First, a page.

© 2022 KPCW

Spencer F. Eccles Broadcast Center
PO Box 1372 | 460 Swede Alley
Park City | UT | 84060
Office: (435) 649-9004 | Studio: (435) 655-8255

Music & Artist Inquiries: music@kpcw.org
News Tips & Press Releases: news@kpcw.org
Volunteer Opportunities
General Inquiries: info@kpcw.org
Listen Like a Local Park City & Heber City Summit & Wasatch counties, Utah
Play Live Radio
Next Up:
Available On Air Stations
Arts & Culture
KPCW sends its most discerning moviegoers to the movies each week to let you know which films are worth going to, and which are a pass.The Friday Film Review airs after the Noon News at 12:30PM and during The Local View.KPCW Friday Film Reviewers are:Barb BretzRick BroughMark HarringtonLinda JagerLibby Wadman

Friday Film Review - "A Star is Born"


Libby Wadman has this week's Friday Film Review

Since the early 2000’s there have been many serious, but unsuccessful, attempts to bring the 4th rendition of “A Star is Born” to the screen. Fortunately, for all movie goers, Bradley Cooper has finally succeeded. As director, co-writer, star, song writer and musician, Cooper shows how very talented he truly is in this latest remake of “A Star is Born”.

“A Star is Born”, originally hit theaters in 1937, then again in 1954 and 1976. One may ask, “why is it back again in 2018?” The answer is that it is a time-honored story of people with dreams, the struggles they go through to achieve them, and unconditional love. Elements that are a part of life no matter the era. In this version, Jackson Maine is a musician at the top of his game. His performances are sold out and it appears people cannot get enough of him. All is great except for an unidentified void that his music and over dependence on alcohol and drugs can’t fill. Enter Ally, a small-town kind of girl filled with many insecurities, but who has a huge voice and a huge heart and is just trying to find her place in the world. After a concert, Maine wanders into what he finds to be a rather surprising bar and sees Ally performing. The rest, as they say, is history.

The current screenplay maintains the basic story, but with updates to keep it fresh for today’s audience. What makes this version so believable and personal is Cooper’s use of his own experience with addiction and the us of struggles from Lady Gaga’s life as the basic structure for their characters. As with the past productions, there are many references made to other films, which are good fun if you are familiar with them, but unlike some of the other remakes, these Easter eggs are integrated in a meaningful way, which only adds to the depth of this screenplay. Along with the screenplay, there are several other facets making this a terrific film.

The first of these is acting. The chemistry between all of the characters, particular those of Cooper and Gaga, is incredible. Besides all being excellent actors, part of this may be due to the personal connections Cooper and Gaga have to the entire cast. Sam Elliot is compelling as Jack Maine’s much older brother, Bobby. His love for Jack never wavers despite the abuse he takes from Jack. Andrew Dice Clay puts in a solid performance as Ally’s father. A dreamer himself, he doesn’t always get it right, but he truly loves his daughter. The performances of Lady Gaga as Ally, and Bradley Cooper as Jack, are both electrifying. As the actors bare their souls, so do their characters, making their happiness, struggles and pain real and very personal for the audience.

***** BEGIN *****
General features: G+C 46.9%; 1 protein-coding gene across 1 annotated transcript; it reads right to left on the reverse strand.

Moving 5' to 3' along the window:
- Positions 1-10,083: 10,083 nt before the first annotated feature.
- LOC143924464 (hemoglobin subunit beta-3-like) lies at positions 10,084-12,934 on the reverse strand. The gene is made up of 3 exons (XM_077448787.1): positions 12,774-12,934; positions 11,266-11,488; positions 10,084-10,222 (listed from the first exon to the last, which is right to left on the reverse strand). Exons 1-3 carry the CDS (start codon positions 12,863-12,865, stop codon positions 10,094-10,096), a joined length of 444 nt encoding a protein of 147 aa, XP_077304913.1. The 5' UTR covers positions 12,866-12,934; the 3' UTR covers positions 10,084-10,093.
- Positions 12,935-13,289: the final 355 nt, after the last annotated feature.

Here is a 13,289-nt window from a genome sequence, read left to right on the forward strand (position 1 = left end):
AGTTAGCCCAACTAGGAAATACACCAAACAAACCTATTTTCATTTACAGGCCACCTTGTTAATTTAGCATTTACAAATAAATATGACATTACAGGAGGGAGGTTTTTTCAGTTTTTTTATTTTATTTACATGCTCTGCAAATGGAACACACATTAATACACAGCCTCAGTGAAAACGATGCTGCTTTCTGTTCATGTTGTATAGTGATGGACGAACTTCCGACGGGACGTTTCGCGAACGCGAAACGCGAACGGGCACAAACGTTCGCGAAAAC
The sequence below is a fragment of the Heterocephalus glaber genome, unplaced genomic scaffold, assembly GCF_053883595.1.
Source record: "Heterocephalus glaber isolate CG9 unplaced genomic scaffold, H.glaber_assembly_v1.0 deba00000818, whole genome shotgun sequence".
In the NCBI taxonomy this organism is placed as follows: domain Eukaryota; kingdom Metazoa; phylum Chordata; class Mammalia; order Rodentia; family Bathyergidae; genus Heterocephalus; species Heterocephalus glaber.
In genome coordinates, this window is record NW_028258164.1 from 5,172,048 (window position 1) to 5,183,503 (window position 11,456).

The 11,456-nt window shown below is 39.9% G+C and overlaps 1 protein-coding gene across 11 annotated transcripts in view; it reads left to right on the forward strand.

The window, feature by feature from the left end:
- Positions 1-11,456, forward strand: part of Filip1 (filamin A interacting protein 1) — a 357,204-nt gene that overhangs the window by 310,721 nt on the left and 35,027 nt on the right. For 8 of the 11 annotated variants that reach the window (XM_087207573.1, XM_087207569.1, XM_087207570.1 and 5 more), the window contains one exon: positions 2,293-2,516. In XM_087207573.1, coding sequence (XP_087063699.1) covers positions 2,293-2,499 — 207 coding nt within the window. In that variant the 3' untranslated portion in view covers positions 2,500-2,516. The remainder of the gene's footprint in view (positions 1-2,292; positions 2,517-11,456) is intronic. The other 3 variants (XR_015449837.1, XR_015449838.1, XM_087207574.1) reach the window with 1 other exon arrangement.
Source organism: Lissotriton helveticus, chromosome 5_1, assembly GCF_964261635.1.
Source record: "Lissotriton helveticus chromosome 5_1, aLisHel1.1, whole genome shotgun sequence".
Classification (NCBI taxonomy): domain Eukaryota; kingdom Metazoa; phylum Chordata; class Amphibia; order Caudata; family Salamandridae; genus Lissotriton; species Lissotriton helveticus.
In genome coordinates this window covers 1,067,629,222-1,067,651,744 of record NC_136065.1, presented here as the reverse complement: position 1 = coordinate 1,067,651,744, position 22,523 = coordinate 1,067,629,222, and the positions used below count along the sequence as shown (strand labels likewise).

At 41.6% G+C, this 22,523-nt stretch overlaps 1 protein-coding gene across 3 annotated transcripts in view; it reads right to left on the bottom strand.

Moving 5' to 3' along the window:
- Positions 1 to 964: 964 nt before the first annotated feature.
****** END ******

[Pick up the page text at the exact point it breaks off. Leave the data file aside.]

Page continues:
The music, of course, is the other facet that makes this film such a pleasure to experience. Lady Gaga is who she is, a gifted song writer and a singer with a great set of pipes. Bradley Cooper has a perfect roughness to his voice that Lady Gaga describes as coming from his gut. His singing, as with hers, is truly heartfelt and when they song together, their voices blend beautifully and are capable of evoking great emotions. The songs which were written throughout the filming, by Jason Isbell, Lady Gaga, Bradley Cooper and Lukas Nelson (Willy’s son), are more than just a soundtrack, they are as vital a character to the movie as are the stars. A story unfolds through the actions and words of the actors. In this case, the story is told not only by the actors, but by the lyrics of the songs, which are often a prophesy of things to come. With most of the songs fine-tuned during filming to fit the scene, the end result is remarkable and will have you humming or singing the music long after you leave the theater.

Bradley Cooper has much to be proud of. To be able to put together a production this powerful, in all aspects, as a first-time director is incredible. His attention to the finest of details is to be admired. There is so much to say about Cooper and this film but suffice to say Bravo!

In general, I am not very fond of remakes, but having seen all 4 versions of “A Star is Born” I can easily say, the 4th time is the charm and I’m so glad this story has made it back to the screen.

“A Star is Born” is a very emotional 2 hours and 16 minutes in length and is rated R for language, (F bombs everywhere), some sexuality and nudity and for substance abuse.

This is Libby Wadman with the Friday Film Review, sponsored by the Park City Film Series, reminding you that film is always fun and fascinating.

Related Content